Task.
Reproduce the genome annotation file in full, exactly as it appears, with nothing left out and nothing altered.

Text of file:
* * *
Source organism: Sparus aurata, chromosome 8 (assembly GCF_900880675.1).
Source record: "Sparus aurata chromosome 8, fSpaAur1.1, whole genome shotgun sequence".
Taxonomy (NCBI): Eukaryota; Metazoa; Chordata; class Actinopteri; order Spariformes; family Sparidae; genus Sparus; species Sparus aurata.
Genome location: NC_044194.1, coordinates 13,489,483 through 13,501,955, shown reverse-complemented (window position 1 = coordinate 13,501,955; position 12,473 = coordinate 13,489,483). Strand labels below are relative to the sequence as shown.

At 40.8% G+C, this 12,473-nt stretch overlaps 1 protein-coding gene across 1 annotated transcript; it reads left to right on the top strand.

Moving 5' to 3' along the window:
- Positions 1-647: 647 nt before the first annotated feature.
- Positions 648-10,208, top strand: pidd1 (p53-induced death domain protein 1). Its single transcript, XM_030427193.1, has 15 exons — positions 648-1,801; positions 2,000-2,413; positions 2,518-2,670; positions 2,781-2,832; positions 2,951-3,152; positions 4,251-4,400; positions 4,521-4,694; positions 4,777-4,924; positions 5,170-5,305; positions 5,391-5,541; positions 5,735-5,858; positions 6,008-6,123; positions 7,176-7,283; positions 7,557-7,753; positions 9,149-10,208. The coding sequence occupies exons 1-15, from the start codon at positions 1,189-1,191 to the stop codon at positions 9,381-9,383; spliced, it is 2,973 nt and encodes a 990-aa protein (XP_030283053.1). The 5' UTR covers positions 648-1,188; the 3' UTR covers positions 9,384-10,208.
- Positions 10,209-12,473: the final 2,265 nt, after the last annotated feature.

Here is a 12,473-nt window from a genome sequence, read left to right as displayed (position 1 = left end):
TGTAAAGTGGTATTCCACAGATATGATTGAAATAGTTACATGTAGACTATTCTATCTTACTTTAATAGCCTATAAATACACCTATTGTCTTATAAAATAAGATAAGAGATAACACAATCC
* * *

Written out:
Source organism: Sparus aurata, chromosome 8 (assembly GCF_900880675.1).
Source record: "Sparus aurata chromosome 8, fSpaAur1.1, whole genome shotgun sequence".
Taxonomy (NCBI): Eukaryota; Metazoa; Chordata; class Actinopteri; order Spariformes; family Sparidae; genus Sparus; species Sparus aurata.
Genome location: NC_044194.1, coordinates 13,489,483 through 13,501,955, shown reverse-complemented (window position 1 = coordinate 13,501,955; position 12,473 = coordinate 13,489,483). Strand labels below are relative to the sequence as shown.

At 40.8% G+C, this 12,473-nt stretch overlaps 1 protein-coding gene across 1 annotated transcript; it reads left to right on the top strand.

Moving 5' to 3' along the window:
- Positions 1-647: 647 nt before the first annotated feature.
- Positions 648-10,208, top strand: pidd1 (p53-induced death domain protein 1). Its single transcript, XM_030427193.1, has 15 exons — positions 648-1,801; positions 2,000-2,413; positions 2,518-2,670; positions 2,781-2,832; positions 2,951-3,152; positions 4,251-4,400; positions 4,521-4,694; positions 4,777-4,924; positions 5,170-5,305; positions 5,391-5,541; positions 5,735-5,858; positions 6,008-6,123; positions 7,176-7,283; positions 7,557-7,753; positions 9,149-10,208. The coding sequence occupies exons 1-15, from the start codon at positions 1,189-1,191 to the stop codon at positions 9,381-9,383; spliced, it is 2,973 nt and encodes a 990-aa protein (XP_030283053.1). The 5' UTR covers positions 648-1,188; the 3' UTR covers positions 9,384-10,208.
- Positions 10,209-12,473: the final 2,265 nt, after the last annotated feature.

Here is a 12,473-nt window from a genome sequence, read left to right as displayed (position 1 = left end):
TGTAAAGTGGTATTCCACAGATATGATTGAAATAGTTACATGTAGACTATTCTATCTTACTTTAATAGCCTATAAATACACCTATTGTCTTATAAAATAAGATAAGAGATAACACAATCC